General business graduates possess a broad array of valuable skills in performing management and administrative functions in various industries and occupations.

The extent of the practical application of general business skills enables many graduates to find jobs in their fields.

More than 8 out of 10 general business graduates work in jobs related to their undergraduate major field of study.

About 35 percent are employed in jobs closely related to their major, and another 47 percent consider their jobs somewhat associated with their undergraduate major.

Only 18 percent of general business graduates work in jobs that are not at all related to their undergraduate major.

Why do the latter group of available business graduates work in unrelated jobs?

They cite various factors as possible reasons for their employment in unrelated jobs; when asked to select the one most important reason for working outside their major field of study.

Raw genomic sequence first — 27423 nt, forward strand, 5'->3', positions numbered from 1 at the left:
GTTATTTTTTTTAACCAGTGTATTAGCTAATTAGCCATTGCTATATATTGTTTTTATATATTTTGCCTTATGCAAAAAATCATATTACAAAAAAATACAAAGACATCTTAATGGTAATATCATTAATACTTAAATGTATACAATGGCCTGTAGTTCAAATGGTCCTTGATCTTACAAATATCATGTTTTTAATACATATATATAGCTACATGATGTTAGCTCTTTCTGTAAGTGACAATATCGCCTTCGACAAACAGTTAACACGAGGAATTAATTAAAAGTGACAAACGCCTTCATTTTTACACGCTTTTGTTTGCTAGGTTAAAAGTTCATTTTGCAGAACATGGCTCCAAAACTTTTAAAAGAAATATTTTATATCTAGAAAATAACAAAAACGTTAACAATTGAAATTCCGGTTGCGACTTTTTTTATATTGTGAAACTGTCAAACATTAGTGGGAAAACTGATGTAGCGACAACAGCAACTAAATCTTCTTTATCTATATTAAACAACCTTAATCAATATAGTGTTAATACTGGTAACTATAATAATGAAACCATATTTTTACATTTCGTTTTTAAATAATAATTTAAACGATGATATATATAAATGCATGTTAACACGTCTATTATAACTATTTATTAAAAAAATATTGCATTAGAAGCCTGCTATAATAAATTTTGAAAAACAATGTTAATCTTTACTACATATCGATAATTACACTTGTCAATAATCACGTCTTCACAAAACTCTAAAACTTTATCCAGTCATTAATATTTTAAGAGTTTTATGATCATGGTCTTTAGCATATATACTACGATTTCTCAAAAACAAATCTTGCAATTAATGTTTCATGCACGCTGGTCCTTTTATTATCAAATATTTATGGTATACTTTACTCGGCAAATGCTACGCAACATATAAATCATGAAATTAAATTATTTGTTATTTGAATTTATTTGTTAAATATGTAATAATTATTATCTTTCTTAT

Twenty-eight percent of the graduates point to better pay and promotion opportunities, and 14 percent rank the lack of available related jobs as the number one reason for their employment in unrelated jobs.

About 13 percent consider a change in career interests as the most crucial factor influencing their decision to work in unrelated jobs, and 12 percent believe the general working environment is the top-ranking factor in their employment choice outside the field of public business.

Family-related reasons are the most critical factor influencing the employment choice for 10 percent of the graduates who work in unrelated jobs. About 7 percent rank job location as the key factor in their decision to work in unrelated jobs.

Salary in Business and Administration Management

The average annual salary of general business graduates with only a bachelor’s degree who are employed full-time is $58,600, which is 8 percent higher than the annual average wage of all full-time college graduates.